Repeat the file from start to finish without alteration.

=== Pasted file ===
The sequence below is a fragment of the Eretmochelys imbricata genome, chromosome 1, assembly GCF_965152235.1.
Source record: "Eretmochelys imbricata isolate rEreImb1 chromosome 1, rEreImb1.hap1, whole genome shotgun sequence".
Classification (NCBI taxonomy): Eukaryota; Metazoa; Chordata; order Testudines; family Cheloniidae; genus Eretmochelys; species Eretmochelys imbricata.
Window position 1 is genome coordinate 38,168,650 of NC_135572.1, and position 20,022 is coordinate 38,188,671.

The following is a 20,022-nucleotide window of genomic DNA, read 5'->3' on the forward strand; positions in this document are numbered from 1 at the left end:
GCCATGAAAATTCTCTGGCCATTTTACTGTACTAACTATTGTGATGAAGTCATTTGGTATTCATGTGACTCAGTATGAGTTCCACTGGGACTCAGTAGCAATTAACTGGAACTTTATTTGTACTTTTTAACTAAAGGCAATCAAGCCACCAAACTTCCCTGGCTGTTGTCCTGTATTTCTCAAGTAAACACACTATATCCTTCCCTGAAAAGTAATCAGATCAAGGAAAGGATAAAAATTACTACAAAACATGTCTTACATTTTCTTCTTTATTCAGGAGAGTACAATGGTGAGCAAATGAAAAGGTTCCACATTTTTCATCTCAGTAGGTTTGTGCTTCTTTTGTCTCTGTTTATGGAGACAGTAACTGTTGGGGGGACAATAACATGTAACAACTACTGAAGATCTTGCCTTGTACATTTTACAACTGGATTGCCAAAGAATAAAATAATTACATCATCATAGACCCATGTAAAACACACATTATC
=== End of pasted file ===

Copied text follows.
The sequence below is a fragment of the Eretmochelys imbricata genome, chromosome 1, assembly GCF_965152235.1.
Source record: "Eretmochelys imbricata isolate rEreImb1 chromosome 1, rEreImb1.hap1, whole genome shotgun sequence".
Classification (NCBI taxonomy): Eukaryota; Metazoa; Chordata; order Testudines; family Cheloniidae; genus Eretmochelys; species Eretmochelys imbricata.
Window position 1 is genome coordinate 38,168,650 of NC_135572.1, and position 20,022 is coordinate 38,188,671.

The following is a 20,022-nucleotide window of genomic DNA, read 5'->3' on the forward strand; positions in this document are numbered from 1 at the left end:
GCCATGAAAATTCTCTGGCCATTTTACTGTACTAACTATTGTGATGAAGTCATTTGGTATTCATGTGACTCAGTATGAGTTCCACTGGGACTCAGTAGCAATTAACTGGAACTTTATTTGTACTTTTTAACTAAAGGCAATCAAGCCACCAAACTTCCCTGGCTGTTGTCCTGTATTTCTCAAGTAAACACACTATATCCTTCCCTGAAAAGTAATCAGATCAAGGAAAGGATAAAAATTACTACAAAACATGTCTTACATTTTCTTCTTTATTCAGGAGAGTACAATGGTGAGCAAATGAAAAGGTTCCACATTTTTCATCTCAGTAGGTTTGTGCTTCTTTTGTCTCTGTTTATGGAGACAGTAACTGTTGGGGGGACAATAACATGTAACAACTACTGAAGATCTTGCCTTGTACATTTTACAACTGGATTGCCAAAGAATAAAATAATTACATCATCATAGACCCATGTAAAACACACATTATC